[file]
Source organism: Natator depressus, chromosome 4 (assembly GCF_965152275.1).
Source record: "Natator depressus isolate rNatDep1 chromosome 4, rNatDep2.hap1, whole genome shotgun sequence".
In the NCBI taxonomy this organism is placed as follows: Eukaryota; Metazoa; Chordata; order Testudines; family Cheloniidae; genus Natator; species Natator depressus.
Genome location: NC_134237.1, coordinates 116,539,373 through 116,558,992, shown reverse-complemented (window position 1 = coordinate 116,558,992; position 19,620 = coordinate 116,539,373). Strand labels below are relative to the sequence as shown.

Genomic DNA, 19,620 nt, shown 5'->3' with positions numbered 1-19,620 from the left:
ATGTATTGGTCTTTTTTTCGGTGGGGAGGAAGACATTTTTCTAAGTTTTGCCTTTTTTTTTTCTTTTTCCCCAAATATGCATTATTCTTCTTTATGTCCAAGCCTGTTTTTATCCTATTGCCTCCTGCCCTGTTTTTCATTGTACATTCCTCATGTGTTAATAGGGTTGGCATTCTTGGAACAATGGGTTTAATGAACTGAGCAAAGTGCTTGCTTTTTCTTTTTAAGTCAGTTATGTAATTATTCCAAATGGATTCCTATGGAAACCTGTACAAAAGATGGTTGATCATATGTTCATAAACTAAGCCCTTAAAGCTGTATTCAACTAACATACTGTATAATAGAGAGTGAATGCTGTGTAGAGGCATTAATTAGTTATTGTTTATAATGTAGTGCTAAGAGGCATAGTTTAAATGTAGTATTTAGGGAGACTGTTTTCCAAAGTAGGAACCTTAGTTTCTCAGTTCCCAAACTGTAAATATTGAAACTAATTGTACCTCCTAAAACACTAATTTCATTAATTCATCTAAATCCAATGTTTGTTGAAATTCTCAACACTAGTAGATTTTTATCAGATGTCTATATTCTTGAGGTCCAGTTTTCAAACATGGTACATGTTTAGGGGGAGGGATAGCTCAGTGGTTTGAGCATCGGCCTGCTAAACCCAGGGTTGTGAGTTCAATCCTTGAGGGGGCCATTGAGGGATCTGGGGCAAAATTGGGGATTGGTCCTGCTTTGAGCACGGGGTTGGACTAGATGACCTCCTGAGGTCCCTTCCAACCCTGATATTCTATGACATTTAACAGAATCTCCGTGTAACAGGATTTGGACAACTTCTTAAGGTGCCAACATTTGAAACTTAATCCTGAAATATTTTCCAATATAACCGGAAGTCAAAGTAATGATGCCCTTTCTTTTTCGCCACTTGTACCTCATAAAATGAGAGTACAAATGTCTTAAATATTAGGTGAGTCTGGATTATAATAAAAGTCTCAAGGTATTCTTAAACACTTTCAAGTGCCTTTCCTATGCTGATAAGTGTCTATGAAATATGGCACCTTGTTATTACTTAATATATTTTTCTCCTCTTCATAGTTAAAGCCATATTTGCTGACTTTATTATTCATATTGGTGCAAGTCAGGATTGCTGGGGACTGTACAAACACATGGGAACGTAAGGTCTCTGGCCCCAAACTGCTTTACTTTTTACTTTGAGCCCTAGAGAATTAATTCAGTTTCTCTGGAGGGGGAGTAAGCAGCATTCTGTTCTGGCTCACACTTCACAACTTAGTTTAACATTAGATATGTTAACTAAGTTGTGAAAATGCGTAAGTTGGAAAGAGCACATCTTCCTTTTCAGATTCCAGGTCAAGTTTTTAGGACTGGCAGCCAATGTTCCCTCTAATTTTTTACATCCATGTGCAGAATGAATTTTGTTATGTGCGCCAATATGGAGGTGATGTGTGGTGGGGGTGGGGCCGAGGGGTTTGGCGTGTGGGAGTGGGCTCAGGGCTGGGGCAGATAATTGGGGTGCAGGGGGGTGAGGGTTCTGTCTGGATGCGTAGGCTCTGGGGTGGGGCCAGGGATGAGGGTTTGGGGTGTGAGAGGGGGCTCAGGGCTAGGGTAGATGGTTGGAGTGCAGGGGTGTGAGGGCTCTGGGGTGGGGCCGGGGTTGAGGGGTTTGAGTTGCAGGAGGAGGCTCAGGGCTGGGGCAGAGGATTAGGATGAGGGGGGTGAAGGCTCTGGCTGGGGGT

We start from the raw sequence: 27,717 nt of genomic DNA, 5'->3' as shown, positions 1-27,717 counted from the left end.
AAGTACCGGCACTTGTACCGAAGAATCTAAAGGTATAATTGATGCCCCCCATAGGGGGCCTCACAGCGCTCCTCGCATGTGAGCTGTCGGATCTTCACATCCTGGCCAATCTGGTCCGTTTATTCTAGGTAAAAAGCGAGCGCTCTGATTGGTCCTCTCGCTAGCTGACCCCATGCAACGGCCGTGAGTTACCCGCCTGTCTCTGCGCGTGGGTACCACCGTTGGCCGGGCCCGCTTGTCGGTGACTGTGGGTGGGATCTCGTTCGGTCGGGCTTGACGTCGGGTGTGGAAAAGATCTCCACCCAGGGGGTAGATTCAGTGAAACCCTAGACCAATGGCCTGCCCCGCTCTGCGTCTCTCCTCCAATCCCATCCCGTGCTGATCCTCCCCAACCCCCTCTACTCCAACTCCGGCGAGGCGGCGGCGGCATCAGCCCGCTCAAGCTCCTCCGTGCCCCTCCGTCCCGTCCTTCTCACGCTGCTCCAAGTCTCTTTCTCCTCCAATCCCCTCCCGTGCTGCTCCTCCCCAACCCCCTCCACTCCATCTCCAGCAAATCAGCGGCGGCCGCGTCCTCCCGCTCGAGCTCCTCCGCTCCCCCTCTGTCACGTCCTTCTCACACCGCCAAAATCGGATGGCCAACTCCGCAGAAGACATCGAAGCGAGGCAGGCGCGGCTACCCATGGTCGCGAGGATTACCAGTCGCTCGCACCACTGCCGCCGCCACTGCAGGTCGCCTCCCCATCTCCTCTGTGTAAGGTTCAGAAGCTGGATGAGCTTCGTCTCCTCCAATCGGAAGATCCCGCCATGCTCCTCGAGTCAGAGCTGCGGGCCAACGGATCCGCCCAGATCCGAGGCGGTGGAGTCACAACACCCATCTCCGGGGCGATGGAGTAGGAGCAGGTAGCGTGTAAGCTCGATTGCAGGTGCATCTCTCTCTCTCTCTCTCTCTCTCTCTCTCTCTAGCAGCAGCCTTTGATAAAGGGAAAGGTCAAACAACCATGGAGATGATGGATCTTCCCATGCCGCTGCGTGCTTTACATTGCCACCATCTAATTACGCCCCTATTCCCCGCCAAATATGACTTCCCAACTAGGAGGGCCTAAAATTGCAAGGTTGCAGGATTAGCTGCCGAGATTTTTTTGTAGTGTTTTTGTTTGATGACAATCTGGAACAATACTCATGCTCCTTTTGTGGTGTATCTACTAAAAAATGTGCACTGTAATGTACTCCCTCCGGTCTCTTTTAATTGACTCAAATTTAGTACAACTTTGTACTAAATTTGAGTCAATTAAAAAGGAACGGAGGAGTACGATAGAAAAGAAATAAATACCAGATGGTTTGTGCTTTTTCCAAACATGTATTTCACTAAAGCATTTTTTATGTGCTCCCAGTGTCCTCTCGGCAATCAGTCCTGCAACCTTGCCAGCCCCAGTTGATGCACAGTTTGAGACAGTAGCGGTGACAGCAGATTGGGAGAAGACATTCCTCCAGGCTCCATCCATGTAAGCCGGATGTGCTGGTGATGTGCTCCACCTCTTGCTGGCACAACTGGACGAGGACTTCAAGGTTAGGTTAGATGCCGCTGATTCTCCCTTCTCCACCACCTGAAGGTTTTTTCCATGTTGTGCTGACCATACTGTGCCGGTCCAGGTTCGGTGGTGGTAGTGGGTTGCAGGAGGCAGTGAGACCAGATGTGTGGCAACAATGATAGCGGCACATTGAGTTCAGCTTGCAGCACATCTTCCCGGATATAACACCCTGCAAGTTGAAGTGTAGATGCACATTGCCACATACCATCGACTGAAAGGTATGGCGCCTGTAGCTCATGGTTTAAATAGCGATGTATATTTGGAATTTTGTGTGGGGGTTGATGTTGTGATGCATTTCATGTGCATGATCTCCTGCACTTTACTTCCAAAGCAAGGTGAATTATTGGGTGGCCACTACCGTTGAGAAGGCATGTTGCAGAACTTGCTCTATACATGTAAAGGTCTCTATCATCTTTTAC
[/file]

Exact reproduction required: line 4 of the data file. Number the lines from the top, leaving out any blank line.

Genome location: NC_134237.1, coordinates 116,539,373 through 116,558,992, shown reverse-complemented (window position 1 = coordinate 116,558,992; position 19,620 = coordinate 116,539,373). Strand labels below are relative to the sequence as shown.